5 Summary

In summary, we used total electron yield XAS both in a standard experimental configuration and in an x-ray microscope to probe topotactically reduced PrNiO2+δ. We confirm a spatially homogeneous oxidation state within the length scales probed in our experiment (resolution approx. 50 nm). Consequently, we conclude that the oxygen de-intercalation processes upon soft-chemistry reduction from the perovskite precursor to infinite-layer phase occurs homogeneously across the sample. Our study illustrates the power of non-destructive spatially-resolved XAS measured in an x-ray microscope to confirm lateral homogeneity in correlated oxide materials. In the future it would be interesting to study the depth-depended oxidation profiles to investigate possible differences in the reduction of layers next to the surface or interface and the inner layers in infinite layer nickelates.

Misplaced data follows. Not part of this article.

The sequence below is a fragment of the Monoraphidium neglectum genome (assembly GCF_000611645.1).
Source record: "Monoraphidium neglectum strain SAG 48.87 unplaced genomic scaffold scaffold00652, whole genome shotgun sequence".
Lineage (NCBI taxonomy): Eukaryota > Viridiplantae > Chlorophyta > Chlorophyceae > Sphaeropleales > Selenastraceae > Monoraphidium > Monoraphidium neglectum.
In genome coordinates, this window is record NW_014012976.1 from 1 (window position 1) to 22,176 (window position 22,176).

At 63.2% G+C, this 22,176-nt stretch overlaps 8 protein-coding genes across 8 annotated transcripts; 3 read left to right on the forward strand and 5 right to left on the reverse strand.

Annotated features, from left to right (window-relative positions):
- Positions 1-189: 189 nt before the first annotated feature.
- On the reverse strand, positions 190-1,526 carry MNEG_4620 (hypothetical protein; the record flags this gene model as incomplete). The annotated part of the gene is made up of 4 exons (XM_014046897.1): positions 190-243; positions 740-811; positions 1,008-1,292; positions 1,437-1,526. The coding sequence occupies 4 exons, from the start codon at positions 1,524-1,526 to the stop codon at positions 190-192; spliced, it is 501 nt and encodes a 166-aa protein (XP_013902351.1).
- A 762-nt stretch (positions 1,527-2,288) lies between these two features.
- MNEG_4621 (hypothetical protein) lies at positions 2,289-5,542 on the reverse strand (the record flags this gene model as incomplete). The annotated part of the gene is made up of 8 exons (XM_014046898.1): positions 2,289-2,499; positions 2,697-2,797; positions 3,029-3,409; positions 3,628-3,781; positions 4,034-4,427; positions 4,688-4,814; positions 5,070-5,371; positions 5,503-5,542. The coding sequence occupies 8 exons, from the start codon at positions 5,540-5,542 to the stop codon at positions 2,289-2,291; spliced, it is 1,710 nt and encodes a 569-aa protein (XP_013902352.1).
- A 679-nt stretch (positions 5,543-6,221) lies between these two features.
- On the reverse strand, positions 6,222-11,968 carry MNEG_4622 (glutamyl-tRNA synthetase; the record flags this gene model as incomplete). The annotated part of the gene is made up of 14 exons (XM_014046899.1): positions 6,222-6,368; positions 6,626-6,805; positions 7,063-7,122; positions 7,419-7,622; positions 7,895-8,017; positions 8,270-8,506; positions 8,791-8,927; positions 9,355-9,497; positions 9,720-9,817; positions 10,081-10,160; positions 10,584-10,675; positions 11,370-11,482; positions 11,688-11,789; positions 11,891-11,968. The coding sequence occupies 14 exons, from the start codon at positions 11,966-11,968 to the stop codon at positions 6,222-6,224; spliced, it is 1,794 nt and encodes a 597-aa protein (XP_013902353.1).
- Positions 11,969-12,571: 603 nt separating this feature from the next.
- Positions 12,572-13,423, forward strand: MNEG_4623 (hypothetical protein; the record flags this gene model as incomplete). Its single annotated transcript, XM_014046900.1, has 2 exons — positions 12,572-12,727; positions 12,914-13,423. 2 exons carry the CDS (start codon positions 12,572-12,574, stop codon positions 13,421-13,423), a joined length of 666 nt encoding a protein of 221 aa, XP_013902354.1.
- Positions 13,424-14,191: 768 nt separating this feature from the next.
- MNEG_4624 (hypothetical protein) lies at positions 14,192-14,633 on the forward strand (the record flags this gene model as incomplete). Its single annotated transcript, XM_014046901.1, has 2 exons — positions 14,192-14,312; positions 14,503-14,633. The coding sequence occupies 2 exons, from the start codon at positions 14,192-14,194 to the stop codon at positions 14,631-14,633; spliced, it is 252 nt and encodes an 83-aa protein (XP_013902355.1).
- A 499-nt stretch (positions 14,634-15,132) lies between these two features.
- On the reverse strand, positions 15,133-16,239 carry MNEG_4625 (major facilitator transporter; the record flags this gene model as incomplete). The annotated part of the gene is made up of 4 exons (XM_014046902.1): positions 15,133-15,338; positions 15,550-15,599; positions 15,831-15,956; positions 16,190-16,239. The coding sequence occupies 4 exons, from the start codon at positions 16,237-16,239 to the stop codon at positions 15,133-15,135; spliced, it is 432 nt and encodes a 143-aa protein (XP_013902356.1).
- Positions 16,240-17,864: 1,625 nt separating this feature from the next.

Data Availability Statement

The raw data supporting the conclusions of this article will be made available by the authors, without undue reservation.

Author Contributions

EB, KF, and MB conceived the project. The samples were grown, reduced, and characterized by RP, where RO provided guidance on the reduction procedure. The spatially resolved data was taken by KF, SW, and MW with remote support from MB and RP. The standard XAS measurements were performed by KF, RP and ES. KF performed the data analysis. KF and EB wrote the manuscript with input from all co-authors. GS, BK, and EB coordinated the project.


We acknowledge financial support by the Center for Integrated Quantum Science and Technology (IQST) and the Deutsche Forschungsgemeinschaft (DFG, German Research Foundation): Projektnummer 107745057—TRR 80.